Dr Lisa Hill, of the Institute of Inflammation and Ageing at the University of Birmingham, said: “Traumatic brain injury (TBI) is the leading cause of death and disability among young adults and, according to the World Health Organization, by 2020 TBI will become the world’s leading cause of neurological disability across all age groups.
“Early and correct diagnosis of traumatic brain injury is one of the most challenging aspects facing clinicians.
“Being able to detect compounds in the blood which help to determine how severe a brain injury is would be of great benefit to patients and aid in their treatment.
“Currently, no reliable biomarkers exist to help diagnose the severity of TBI to identify patients who are at risk of developing secondary injuries that impair function, damage other brain structures and promote further cell death.
“Thus, the discovery of reliable biomarkers for the management of TBI would improve clinical interventions.”
Inflammatory markers are particularly suited for biomarker discovery as TBI leads to very early alterations in inflammatory proteins.
In this novel study published today in Scientific Reports, blood samples were taken from 30 injured patients within the first hour of injury prior to the patient arriving at hospital.
Subsequent blood samples were taken at intervals of four hours, 12 hours and 72 hours after injury. These blood samples were then screened for inflammatory biomarkers which correlated with the severity of the injury using protein detection methods.
In the laboratory, the team used a panel of 92 inflammation-associated human proteins when analysing the blood samples, which were screened simultaneously.
The serum biomarkers were analysed from patients with mild TBI with extracranial injury, severe TBI with extracranial injury and extracranial injury only and all groups were compared to a control group of healthy volunteer patients.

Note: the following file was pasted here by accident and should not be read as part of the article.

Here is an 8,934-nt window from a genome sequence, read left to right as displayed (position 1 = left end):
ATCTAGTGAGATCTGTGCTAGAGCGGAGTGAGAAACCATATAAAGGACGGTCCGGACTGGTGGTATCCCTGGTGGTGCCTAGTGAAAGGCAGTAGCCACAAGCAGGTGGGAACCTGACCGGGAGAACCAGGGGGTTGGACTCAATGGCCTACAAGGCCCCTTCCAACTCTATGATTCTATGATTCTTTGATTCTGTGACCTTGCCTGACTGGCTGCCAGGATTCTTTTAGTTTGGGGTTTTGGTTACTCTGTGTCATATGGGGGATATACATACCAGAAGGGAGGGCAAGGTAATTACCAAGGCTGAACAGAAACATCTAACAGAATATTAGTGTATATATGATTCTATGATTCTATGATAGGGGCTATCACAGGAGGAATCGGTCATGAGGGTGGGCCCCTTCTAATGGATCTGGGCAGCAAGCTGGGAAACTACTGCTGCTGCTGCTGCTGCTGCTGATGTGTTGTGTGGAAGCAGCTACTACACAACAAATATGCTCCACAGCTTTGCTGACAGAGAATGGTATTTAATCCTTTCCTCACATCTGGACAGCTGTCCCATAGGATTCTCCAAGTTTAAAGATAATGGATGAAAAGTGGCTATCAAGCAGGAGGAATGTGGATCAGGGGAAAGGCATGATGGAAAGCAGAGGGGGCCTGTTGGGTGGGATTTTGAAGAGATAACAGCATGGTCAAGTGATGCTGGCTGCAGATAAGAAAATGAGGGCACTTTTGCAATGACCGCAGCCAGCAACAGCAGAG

The results identified three inflammatory biomarkers, known as CST5, AXIN1 and TRAIL, as novel early biomarkers of TBI.
CST5 identified patients with severe TBI from all other cohorts and, importantly, was able to do so within the first hour of injury.
AXIN1 and TRAIL were able to discriminate between TBI and uninjured patient controls in under an hour.
Dr Valentina Di Pietro, also of the Institute of Inflammation and Ageing at the University of Birmingham, said: “Early and objective pre-hospital detection of TBI would support clinical decision making and the correct triage of major trauma.
“Moreover, the correct diagnosis of TBI, which is one of hardest diagnosis to make in medicine, would allow clinicians to implement strategies to reduce secondary brain injury at early stage, for example, by optimising blood and oxygen delivery to the brain and avoiding manoeuvres that could potentially increase intracranial pressure.
“In addition, this has potential implications for drug development, as novel compounds could be given immediately after injury and potentially commenced at the roadside, if there was sufficient confidence in the diagnosis of TBI.
“We conclude that CST5, AXIN1 and TRAIL are worthy of further study in the context of a pre-hospital or pitch-side test to detect brain injury.”